Bloomington and Normal and McLean County Emergency Management Agency leaders say bad weather sirens will be going off more often than they used to. Emergency Management Agency Director Curtis Hawk says tornado sirens will now sound for two to three minutes at the start of a tornado warning, instead of the old practice of setting them off only when a trained spotter sights a funnel cloud. The policy had been under review since sirens did not sound November 17th as extremely high winds damaged portions of the twin cities. Hawk says it is possible area residents could come to be too familiar with the sirens and take less notice if they go off more often.
"Yes, that's my fear that they would. But, by the overall confusion we are trying to get common and consistent guidelines set."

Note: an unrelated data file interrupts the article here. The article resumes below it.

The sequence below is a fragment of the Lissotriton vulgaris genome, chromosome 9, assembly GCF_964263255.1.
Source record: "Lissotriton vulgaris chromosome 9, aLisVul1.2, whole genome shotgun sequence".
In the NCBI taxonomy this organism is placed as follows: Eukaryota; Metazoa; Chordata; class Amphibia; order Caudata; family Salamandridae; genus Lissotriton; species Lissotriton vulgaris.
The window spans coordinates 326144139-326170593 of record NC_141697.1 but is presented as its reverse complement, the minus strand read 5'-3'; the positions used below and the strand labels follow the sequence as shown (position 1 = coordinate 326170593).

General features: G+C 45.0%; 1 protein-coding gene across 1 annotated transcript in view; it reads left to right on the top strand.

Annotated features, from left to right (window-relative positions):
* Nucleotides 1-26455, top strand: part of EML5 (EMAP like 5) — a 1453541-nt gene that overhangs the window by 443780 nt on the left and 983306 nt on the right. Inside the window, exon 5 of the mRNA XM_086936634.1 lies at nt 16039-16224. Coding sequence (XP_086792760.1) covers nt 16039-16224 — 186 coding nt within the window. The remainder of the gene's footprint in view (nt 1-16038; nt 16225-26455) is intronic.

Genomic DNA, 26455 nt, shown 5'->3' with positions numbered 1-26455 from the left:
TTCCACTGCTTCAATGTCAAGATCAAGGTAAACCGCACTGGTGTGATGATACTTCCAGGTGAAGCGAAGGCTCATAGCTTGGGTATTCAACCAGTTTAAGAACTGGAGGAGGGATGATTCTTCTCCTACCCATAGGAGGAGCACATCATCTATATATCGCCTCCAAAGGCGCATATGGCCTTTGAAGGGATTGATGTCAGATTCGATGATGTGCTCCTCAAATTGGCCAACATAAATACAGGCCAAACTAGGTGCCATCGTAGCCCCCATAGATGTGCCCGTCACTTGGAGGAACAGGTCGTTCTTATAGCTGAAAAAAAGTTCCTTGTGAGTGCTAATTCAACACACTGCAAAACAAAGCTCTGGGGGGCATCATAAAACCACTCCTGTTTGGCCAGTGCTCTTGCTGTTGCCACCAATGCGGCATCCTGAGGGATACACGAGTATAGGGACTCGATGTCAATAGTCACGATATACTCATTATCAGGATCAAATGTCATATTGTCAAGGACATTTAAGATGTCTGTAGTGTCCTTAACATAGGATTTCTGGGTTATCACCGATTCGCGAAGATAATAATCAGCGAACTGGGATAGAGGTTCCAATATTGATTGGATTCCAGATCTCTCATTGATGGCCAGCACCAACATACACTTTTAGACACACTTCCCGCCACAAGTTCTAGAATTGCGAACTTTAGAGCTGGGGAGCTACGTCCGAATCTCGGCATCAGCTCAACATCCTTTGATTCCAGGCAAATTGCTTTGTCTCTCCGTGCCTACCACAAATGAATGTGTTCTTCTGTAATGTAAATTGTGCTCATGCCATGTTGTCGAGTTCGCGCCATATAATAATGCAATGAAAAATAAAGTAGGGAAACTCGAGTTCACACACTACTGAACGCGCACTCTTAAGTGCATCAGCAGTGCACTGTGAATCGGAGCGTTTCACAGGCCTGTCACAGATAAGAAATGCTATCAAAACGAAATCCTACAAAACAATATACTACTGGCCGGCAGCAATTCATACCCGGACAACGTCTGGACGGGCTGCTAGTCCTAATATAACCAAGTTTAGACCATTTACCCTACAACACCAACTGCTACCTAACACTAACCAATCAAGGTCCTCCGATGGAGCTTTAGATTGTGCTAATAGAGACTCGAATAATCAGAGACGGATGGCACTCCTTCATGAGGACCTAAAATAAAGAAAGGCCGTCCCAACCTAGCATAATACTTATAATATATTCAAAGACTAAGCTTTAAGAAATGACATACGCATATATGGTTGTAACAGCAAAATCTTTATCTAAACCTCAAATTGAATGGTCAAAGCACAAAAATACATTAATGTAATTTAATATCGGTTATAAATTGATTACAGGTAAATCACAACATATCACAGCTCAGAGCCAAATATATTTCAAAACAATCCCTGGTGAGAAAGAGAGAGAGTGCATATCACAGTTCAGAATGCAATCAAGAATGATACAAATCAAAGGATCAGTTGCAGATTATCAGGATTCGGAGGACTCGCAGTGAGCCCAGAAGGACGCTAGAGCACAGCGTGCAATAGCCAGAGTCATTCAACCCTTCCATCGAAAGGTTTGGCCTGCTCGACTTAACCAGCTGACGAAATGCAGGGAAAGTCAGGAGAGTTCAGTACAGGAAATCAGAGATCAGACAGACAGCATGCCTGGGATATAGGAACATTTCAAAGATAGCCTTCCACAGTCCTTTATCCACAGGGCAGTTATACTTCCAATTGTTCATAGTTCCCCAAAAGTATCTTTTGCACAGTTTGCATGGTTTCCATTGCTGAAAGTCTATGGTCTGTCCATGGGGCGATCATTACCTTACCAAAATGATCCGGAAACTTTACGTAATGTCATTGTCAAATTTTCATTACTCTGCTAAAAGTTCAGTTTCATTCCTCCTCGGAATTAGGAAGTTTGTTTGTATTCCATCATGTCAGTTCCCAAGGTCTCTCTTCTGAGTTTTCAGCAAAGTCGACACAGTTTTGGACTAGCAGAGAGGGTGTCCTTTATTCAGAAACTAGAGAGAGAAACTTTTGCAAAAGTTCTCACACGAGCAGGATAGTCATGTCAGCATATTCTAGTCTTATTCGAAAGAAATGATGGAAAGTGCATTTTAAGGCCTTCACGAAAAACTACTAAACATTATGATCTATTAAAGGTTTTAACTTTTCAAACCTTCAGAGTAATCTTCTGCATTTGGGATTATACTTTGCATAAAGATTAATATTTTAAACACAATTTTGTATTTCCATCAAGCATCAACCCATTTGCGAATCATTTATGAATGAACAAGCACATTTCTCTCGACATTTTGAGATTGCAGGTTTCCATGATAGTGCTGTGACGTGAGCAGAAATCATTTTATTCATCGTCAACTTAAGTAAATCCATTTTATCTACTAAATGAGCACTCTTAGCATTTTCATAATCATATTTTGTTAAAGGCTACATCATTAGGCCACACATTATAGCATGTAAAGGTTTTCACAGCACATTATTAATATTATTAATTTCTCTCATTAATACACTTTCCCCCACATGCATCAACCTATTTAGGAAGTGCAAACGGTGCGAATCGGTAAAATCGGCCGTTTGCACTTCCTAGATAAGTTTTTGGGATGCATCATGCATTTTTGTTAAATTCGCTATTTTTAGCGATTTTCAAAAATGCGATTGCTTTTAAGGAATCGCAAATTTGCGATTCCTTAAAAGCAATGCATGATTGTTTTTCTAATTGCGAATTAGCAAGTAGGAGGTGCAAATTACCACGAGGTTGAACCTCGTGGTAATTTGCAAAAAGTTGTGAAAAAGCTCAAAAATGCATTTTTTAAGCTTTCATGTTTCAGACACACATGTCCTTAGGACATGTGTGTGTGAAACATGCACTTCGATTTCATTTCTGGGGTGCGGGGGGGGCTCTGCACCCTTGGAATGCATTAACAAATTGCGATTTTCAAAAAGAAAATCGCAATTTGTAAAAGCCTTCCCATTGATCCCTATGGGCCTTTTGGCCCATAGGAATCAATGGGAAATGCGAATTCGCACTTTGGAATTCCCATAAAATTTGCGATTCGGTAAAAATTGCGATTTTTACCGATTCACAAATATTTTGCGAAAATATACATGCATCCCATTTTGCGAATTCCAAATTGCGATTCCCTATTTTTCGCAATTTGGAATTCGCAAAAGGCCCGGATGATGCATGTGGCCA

Hawk says the number of tornado warnings in the twin cities varies widely, from two to 25 per year. The new policy would activate sirens when winds hit 70 miles an hour, which is enough to trigger a tornado warning from the National Weather Service. Hawk says a public education campaign will be needed. He says he hopes other towns in the county change their policies to coincide with Bloomington Normal but, every community owns their own outdoor siren.
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